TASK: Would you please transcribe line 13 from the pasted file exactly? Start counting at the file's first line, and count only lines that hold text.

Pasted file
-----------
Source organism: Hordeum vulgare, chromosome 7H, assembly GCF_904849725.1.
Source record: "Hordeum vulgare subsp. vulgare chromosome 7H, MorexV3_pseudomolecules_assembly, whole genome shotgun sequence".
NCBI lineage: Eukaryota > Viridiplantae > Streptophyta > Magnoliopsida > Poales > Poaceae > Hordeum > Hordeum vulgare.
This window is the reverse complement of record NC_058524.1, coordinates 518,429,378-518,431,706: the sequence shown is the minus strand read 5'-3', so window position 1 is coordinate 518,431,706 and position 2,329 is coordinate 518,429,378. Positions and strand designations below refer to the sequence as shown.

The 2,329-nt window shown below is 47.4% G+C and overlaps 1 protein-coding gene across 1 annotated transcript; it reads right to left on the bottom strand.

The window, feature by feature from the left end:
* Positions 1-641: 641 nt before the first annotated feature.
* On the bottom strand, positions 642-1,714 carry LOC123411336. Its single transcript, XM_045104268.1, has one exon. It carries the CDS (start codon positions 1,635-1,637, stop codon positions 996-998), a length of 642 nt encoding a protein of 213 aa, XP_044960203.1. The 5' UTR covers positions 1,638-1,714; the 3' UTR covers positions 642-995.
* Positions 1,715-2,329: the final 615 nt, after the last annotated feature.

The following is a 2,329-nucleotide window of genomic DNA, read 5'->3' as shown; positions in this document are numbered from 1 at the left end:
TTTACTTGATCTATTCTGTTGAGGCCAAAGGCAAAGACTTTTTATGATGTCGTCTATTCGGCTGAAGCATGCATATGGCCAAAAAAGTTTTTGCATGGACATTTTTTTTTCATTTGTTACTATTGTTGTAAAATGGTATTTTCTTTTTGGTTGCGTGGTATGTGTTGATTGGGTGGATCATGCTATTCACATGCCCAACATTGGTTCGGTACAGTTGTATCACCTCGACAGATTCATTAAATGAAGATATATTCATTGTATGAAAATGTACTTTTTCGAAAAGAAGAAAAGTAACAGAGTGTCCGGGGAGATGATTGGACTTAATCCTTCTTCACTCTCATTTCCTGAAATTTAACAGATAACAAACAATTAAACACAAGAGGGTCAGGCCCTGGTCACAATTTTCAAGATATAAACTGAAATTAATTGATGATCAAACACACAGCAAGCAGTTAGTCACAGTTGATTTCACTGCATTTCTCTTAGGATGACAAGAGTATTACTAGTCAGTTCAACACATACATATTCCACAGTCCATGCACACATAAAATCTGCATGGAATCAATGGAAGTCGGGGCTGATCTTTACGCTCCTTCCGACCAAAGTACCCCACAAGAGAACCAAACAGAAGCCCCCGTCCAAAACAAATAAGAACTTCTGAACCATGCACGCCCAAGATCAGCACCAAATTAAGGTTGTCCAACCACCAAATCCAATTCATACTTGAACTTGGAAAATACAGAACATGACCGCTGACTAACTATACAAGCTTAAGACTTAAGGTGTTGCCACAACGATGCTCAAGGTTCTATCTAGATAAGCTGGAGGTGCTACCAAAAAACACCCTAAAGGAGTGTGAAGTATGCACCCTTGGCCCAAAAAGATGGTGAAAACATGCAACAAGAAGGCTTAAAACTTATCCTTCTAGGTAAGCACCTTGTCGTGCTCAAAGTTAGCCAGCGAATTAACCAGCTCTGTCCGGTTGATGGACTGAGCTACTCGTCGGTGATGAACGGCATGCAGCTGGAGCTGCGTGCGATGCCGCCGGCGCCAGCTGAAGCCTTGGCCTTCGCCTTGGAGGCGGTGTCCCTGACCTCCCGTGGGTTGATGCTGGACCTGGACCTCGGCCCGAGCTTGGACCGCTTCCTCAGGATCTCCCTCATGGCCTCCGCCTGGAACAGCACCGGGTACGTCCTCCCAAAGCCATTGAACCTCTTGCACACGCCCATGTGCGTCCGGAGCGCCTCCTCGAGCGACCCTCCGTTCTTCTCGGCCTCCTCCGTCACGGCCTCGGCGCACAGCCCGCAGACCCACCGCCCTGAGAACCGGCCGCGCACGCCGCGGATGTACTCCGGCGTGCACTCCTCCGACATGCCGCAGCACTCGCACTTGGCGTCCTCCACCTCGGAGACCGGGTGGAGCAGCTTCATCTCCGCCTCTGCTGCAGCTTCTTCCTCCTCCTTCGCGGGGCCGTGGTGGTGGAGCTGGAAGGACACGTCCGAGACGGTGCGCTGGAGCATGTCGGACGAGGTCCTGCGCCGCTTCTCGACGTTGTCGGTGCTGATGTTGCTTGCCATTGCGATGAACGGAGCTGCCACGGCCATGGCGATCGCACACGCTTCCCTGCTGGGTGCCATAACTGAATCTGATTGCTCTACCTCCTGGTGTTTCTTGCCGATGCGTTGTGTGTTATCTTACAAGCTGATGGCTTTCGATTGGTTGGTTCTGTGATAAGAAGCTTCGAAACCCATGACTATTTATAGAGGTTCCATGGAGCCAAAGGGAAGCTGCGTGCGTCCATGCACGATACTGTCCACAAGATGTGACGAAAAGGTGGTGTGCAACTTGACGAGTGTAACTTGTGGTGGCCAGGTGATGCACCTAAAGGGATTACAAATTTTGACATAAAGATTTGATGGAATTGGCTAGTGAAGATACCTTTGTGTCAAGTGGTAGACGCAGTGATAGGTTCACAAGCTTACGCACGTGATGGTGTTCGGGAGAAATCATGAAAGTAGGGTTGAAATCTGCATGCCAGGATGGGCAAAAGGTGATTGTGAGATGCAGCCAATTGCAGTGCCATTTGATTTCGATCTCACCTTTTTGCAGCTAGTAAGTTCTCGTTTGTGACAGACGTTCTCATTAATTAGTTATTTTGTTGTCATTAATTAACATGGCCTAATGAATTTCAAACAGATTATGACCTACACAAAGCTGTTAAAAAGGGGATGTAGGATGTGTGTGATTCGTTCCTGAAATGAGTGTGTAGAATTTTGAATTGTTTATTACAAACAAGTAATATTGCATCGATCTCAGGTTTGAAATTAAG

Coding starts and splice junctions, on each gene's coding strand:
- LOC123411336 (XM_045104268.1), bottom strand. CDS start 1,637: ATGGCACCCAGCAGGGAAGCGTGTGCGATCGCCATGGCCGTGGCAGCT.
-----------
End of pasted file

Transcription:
- LOC123411336 (XM_045104268.1), bottom strand. CDS start 1,637: ATGGCACCCAGCAGGGAAGCGTGTGCGATCGCCATGGCCGTGGCAGCT.